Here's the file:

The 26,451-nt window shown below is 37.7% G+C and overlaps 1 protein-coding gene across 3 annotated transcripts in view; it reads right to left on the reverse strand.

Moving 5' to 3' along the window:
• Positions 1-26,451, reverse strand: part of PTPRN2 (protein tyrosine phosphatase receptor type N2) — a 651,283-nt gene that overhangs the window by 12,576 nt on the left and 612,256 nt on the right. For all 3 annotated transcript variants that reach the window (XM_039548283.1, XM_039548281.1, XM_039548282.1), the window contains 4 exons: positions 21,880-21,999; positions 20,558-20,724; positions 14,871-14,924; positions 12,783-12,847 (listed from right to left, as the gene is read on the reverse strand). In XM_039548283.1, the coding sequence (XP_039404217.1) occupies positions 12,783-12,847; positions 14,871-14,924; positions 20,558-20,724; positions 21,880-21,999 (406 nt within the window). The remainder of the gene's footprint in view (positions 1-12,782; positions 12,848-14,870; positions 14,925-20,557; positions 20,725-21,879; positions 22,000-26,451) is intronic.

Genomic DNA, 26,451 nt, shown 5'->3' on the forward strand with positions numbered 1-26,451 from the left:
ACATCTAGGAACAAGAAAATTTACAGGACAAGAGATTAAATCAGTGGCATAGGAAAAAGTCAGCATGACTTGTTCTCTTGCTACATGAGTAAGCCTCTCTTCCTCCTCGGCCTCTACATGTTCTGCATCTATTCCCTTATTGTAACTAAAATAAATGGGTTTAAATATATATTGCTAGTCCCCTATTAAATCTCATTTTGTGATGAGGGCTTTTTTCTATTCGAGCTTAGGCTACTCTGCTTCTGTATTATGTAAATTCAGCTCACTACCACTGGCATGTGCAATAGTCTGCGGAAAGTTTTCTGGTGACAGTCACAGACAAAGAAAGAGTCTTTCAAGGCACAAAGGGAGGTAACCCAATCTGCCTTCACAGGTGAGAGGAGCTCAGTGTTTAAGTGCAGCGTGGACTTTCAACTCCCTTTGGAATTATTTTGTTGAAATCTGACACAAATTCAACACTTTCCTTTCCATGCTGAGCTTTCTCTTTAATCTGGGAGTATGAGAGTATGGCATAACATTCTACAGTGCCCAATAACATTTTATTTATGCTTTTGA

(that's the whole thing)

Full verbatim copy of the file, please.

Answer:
The 26,451-nt window shown below is 37.7% G+C and overlaps 1 protein-coding gene across 3 annotated transcripts in view; it reads right to left on the reverse strand.

Moving 5' to 3' along the window:
• Positions 1-26,451, reverse strand: part of PTPRN2 (protein tyrosine phosphatase receptor type N2) — a 651,283-nt gene that overhangs the window by 12,576 nt on the left and 612,256 nt on the right. For all 3 annotated transcript variants that reach the window (XM_039548283.1, XM_039548281.1, XM_039548282.1), the window contains 4 exons: positions 21,880-21,999; positions 20,558-20,724; positions 14,871-14,924; positions 12,783-12,847 (listed from right to left, as the gene is read on the reverse strand). In XM_039548283.1, the coding sequence (XP_039404217.1) occupies positions 12,783-12,847; positions 14,871-14,924; positions 20,558-20,724; positions 21,880-21,999 (406 nt within the window). The remainder of the gene's footprint in view (positions 1-12,782; positions 12,848-14,870; positions 14,925-20,557; positions 20,725-21,879; positions 22,000-26,451) is intronic.

Genomic DNA, 26,451 nt, shown 5'->3' on the forward strand with positions numbered 1-26,451 from the left:
ACATCTAGGAACAAGAAAATTTACAGGACAAGAGATTAAATCAGTGGCATAGGAAAAAGTCAGCATGACTTGTTCTCTTGCTACATGAGTAAGCCTCTCTTCCTCCTCGGCCTCTACATGTTCTGCATCTATTCCCTTATTGTAACTAAAATAAATGGGTTTAAATATATATTGCTAGTCCCCTATTAAATCTCATTTTGTGATGAGGGCTTTTTTCTATTCGAGCTTAGGCTACTCTGCTTCTGTATTATGTAAATTCAGCTCACTACCACTGGCATGTGCAATAGTCTGCGGAAAGTTTTCTGGTGACAGTCACAGACAAAGAAAGAGTCTTTCAAGGCACAAAGGGAGGTAACCCAATCTGCCTTCACAGGTGAGAGGAGCTCAGTGTTTAAGTGCAGCGTGGACTTTCAACTCCCTTTGGAATTATTTTGTTGAAATCTGACACAAATTCAACACTTTCCTTTCCATGCTGAGCTTTCTCTTTAATCTGGGAGTATGAGAGTATGGCATAACATTCTACAGTGCCCAATAACATTTTATTTATGCTTTTGA